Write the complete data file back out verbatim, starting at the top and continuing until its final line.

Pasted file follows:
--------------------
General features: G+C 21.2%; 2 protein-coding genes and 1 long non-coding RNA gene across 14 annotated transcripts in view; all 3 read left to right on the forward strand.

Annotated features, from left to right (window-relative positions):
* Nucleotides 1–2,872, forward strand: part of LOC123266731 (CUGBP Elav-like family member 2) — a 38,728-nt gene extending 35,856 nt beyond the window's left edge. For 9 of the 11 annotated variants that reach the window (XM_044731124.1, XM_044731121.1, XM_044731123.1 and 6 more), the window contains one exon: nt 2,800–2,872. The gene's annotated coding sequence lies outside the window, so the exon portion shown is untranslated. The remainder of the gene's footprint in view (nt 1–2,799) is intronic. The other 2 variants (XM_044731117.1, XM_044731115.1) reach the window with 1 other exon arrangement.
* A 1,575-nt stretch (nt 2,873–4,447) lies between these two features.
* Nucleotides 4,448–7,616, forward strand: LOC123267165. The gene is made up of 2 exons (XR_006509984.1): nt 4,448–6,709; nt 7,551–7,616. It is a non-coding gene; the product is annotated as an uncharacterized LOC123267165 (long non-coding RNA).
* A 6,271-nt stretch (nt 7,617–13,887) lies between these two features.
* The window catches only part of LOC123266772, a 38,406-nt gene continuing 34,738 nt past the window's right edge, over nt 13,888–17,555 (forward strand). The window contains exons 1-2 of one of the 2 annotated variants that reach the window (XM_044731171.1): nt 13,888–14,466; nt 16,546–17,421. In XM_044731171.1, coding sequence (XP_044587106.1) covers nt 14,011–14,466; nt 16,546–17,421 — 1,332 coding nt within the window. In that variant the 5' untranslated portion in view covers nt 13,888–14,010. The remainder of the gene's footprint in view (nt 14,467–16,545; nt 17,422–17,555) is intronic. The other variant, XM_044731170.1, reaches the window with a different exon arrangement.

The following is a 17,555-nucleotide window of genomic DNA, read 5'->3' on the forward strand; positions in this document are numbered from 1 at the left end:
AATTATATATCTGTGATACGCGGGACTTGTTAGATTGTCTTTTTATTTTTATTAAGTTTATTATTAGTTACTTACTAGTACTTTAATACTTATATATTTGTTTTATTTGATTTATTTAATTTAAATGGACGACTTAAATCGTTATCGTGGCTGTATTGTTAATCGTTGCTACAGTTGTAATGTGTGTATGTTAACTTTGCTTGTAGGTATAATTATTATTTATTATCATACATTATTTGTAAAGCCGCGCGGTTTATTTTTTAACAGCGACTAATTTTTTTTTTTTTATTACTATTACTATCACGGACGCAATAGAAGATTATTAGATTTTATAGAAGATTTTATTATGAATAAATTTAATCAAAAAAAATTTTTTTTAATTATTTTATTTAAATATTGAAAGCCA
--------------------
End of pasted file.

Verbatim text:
General features: G+C 21.2%; 2 protein-coding genes and 1 long non-coding RNA gene across 14 annotated transcripts in view; all 3 read left to right on the forward strand.

Annotated features, from left to right (window-relative positions):
* Nucleotides 1–2,872, forward strand: part of LOC123266731 (CUGBP Elav-like family member 2) — a 38,728-nt gene extending 35,856 nt beyond the window's left edge. For 9 of the 11 annotated variants that reach the window (XM_044731124.1, XM_044731121.1, XM_044731123.1 and 6 more), the window contains one exon: nt 2,800–2,872. The gene's annotated coding sequence lies outside the window, so the exon portion shown is untranslated. The remainder of the gene's footprint in view (nt 1–2,799) is intronic. The other 2 variants (XM_044731117.1, XM_044731115.1) reach the window with 1 other exon arrangement.
* A 1,575-nt stretch (nt 2,873–4,447) lies between these two features.
* Nucleotides 4,448–7,616, forward strand: LOC123267165. The gene is made up of 2 exons (XR_006509984.1): nt 4,448–6,709; nt 7,551–7,616. It is a non-coding gene; the product is annotated as an uncharacterized LOC123267165 (long non-coding RNA).
* A 6,271-nt stretch (nt 7,617–13,887) lies between these two features.
* The window catches only part of LOC123266772, a 38,406-nt gene continuing 34,738 nt past the window's right edge, over nt 13,888–17,555 (forward strand). The window contains exons 1-2 of one of the 2 annotated variants that reach the window (XM_044731171.1): nt 13,888–14,466; nt 16,546–17,421. In XM_044731171.1, coding sequence (XP_044587106.1) covers nt 14,011–14,466; nt 16,546–17,421 — 1,332 coding nt within the window. In that variant the 5' untranslated portion in view covers nt 13,888–14,010. The remainder of the gene's footprint in view (nt 14,467–16,545; nt 17,422–17,555) is intronic. The other variant, XM_044731170.1, reaches the window with a different exon arrangement.

The following is a 17,555-nucleotide window of genomic DNA, read 5'->3' on the forward strand; positions in this document are numbered from 1 at the left end:
AATTATATATCTGTGATACGCGGGACTTGTTAGATTGTCTTTTTATTTTTATTAAGTTTATTATTAGTTACTTACTAGTACTTTAATACTTATATATTTGTTTTATTTGATTTATTTAATTTAAATGGACGACTTAAATCGTTATCGTGGCTGTATTGTTAATCGTTGCTACAGTTGTAATGTGTGTATGTTAACTTTGCTTGTAGGTATAATTATTATTTATTATCATACATTATTTGTAAAGCCGCGCGGTTTATTTTTTAACAGCGACTAATTTTTTTTTTTTTATTACTATTACTATCACGGACGCAATAGAAGATTATTAGATTTTATAGAAGATTTTATTATGAATAAATTTAATCAAAAAAAATTTTTTTTAATTATTTTATTTAAATATTGAAAGCCA